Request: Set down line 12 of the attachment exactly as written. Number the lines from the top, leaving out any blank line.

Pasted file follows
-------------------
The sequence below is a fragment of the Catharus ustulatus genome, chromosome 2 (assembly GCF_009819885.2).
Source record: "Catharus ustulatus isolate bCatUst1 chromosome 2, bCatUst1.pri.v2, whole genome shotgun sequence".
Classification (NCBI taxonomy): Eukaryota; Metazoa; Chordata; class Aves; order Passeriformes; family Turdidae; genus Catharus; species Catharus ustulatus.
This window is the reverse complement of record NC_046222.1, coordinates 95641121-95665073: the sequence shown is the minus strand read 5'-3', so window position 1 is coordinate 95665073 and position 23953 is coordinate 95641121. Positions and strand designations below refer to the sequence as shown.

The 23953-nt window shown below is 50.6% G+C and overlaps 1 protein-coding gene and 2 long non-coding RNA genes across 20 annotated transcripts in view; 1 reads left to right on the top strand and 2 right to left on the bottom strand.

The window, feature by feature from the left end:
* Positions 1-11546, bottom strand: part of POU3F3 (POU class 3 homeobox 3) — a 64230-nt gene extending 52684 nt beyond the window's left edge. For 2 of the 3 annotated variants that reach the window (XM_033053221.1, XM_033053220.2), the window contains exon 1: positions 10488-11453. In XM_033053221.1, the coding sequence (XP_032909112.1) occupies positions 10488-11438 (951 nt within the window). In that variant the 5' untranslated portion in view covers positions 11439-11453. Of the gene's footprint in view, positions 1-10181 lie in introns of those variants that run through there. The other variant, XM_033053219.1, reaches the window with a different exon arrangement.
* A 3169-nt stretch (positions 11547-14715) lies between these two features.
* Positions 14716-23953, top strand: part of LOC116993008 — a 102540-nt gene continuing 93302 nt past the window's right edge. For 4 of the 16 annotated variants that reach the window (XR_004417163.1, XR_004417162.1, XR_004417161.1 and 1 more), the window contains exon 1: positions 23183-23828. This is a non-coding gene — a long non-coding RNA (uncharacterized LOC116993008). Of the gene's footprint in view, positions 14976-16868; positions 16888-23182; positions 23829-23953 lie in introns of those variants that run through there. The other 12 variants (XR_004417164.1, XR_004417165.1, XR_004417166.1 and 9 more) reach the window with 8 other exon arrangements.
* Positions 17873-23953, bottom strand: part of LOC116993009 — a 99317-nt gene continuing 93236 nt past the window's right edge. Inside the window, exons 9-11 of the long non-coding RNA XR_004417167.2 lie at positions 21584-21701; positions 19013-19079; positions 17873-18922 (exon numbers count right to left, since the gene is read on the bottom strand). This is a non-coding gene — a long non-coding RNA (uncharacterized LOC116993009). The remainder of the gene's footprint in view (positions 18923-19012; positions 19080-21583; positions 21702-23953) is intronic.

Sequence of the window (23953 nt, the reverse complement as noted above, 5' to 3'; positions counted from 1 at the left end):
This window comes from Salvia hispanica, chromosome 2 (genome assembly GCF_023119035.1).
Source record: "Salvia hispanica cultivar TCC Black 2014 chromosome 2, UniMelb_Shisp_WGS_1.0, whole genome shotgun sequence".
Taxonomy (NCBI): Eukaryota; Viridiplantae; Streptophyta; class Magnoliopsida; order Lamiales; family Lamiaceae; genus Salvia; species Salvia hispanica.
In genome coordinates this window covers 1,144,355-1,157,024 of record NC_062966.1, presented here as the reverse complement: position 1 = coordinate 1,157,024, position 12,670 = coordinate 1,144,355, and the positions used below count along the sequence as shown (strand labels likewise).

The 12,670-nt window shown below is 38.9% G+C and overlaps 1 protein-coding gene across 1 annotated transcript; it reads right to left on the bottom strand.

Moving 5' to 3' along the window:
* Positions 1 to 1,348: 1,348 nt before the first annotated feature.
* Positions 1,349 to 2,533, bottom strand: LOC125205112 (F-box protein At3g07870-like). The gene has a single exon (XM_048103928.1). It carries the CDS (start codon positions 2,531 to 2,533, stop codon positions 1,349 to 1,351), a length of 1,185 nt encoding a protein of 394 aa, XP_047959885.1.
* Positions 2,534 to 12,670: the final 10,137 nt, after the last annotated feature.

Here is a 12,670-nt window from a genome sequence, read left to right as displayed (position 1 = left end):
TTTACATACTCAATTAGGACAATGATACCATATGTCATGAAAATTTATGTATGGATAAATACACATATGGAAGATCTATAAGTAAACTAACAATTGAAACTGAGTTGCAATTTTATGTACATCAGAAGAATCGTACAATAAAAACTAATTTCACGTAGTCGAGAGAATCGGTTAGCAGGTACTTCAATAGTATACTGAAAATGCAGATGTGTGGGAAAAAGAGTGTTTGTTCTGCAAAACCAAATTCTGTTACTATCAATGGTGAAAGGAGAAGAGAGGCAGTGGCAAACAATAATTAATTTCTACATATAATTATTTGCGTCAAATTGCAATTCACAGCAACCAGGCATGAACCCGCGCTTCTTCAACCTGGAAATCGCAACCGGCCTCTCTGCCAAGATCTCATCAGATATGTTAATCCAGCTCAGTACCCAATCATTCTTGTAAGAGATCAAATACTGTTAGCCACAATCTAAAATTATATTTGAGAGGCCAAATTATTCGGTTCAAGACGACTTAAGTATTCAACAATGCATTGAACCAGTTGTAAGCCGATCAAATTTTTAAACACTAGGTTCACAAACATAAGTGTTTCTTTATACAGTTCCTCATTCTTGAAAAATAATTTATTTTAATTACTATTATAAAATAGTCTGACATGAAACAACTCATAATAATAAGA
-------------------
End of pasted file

This window comes from Salvia hispanica, chromosome 2 (genome assembly GCF_023119035.1).